Limit the amount of (or even give up) caffeinated drinks – coffee in particular, but caffeine is also present in most fizzy drinks, some non-prescription medication, and in high quantities in many energy drinks. While a small amount (one or two units a day) is unlikely to do any harm, higher levels can often produce a rebound effect, which can worsen anxiety.
Panic is more likely to occur following bereavement or other stressful events. This is worse when the feeling is bottled up. Express what you are feeling to an empathic partner or friend, but if you have difficulty expressing your feelings, learning assertive communication is likely to be helpful.
Assertive communication is:
1. Expressing what you are feeling
2. Identifying the event (not the person) triggering the feeling
3. Conveying what you would like to happen, e.g. "I get worried when people don't let me know that they are safely home from a journey, so would you ring me to let me know when you are back?"
Understanding what anxiety and panic attacks entail is the first step to tackling them. Read up on the subject and educate yourself. There are two videos on panic attacks that you can watch here.
Find something to do as anxiety and panic can worsen if the mind is not occupied. An activity or task, however simple, will not only provide a means of distraction, but also a sensation of regaining a level of control. Do something constructive, which can be anything from gardening to checking bank statements, or something enjoyable, like going to visit a friend or writing a letter.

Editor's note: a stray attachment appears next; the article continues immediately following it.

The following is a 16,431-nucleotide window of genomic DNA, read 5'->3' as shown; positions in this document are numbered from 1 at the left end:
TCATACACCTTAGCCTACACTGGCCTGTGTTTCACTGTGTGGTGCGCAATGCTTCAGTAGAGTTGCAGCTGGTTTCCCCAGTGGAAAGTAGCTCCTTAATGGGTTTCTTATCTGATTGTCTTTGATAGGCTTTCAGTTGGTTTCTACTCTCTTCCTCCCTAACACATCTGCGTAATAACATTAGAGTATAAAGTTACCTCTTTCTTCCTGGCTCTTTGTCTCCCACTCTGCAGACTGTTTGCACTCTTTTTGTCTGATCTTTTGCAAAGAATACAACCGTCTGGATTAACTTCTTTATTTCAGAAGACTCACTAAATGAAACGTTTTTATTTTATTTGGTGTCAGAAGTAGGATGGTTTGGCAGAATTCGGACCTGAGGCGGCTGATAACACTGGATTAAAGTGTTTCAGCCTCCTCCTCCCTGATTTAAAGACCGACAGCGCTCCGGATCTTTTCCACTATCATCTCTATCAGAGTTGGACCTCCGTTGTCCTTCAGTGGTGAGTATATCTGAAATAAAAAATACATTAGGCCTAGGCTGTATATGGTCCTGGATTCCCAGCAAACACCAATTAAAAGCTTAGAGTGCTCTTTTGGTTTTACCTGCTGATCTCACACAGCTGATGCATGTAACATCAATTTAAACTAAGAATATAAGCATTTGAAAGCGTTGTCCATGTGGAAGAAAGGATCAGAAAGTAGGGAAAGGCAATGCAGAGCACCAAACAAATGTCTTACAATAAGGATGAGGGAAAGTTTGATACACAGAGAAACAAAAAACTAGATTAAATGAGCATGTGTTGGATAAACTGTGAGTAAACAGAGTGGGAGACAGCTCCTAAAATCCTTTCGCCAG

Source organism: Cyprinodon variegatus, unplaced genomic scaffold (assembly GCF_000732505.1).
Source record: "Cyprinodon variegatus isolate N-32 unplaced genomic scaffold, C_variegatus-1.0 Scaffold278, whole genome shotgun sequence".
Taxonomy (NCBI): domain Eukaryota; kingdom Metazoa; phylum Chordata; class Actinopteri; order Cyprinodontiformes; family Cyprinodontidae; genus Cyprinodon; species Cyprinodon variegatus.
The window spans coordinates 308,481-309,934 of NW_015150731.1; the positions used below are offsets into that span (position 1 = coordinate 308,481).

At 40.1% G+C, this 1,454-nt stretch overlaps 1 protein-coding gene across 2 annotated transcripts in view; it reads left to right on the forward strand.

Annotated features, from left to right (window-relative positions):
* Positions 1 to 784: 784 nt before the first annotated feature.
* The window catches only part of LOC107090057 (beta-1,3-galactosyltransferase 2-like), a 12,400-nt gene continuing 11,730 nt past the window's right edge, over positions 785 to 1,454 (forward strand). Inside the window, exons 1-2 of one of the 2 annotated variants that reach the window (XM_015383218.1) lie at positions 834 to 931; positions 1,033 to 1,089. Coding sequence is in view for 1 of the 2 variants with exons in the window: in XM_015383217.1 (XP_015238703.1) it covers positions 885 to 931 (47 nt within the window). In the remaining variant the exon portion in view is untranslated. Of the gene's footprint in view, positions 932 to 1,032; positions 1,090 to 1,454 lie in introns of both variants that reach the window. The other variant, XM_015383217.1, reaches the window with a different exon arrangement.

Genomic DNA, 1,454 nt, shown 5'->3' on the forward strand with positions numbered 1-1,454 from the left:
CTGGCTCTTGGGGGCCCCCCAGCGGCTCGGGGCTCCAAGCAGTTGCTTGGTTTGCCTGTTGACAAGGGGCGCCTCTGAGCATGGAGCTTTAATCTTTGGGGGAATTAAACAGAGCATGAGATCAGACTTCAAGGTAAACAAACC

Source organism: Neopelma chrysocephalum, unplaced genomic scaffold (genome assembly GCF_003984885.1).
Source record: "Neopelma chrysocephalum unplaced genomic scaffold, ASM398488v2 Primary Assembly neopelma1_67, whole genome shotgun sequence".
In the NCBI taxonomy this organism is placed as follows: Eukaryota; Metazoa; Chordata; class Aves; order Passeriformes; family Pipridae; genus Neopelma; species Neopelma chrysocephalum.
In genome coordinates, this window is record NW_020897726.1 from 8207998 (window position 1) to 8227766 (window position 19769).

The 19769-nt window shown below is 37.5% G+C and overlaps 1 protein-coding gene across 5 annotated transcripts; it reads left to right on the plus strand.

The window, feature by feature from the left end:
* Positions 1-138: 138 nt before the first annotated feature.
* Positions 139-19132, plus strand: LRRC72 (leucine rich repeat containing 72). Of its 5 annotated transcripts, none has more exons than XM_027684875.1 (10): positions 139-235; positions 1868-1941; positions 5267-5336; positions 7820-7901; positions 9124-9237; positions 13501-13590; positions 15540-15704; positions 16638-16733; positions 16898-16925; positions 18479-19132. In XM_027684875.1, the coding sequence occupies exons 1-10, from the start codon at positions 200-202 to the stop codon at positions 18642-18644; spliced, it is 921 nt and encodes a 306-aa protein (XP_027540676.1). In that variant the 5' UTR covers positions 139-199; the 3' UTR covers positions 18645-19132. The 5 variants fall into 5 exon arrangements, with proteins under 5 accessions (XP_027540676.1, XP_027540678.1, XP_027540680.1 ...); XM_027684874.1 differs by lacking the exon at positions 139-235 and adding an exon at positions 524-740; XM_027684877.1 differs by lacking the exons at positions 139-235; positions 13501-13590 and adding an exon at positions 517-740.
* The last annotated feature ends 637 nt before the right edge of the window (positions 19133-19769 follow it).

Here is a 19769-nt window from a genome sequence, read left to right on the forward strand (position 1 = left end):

Dr Ashley Conway is a Harley Street psychologist with over 25 years of professional experience and works with individuals with a wide variety of problems, including anxiety and panic attacks, trauma reactions, and stress-related illnesses.
Disclaimer: The information on our health pages is only intended as an informal guide and should not be treated as a substitute for medical advice. Gransnet would urge you to consult your GP before you begin any diet if you're concerned about your weight, have existing health conditions and/or are taking medication.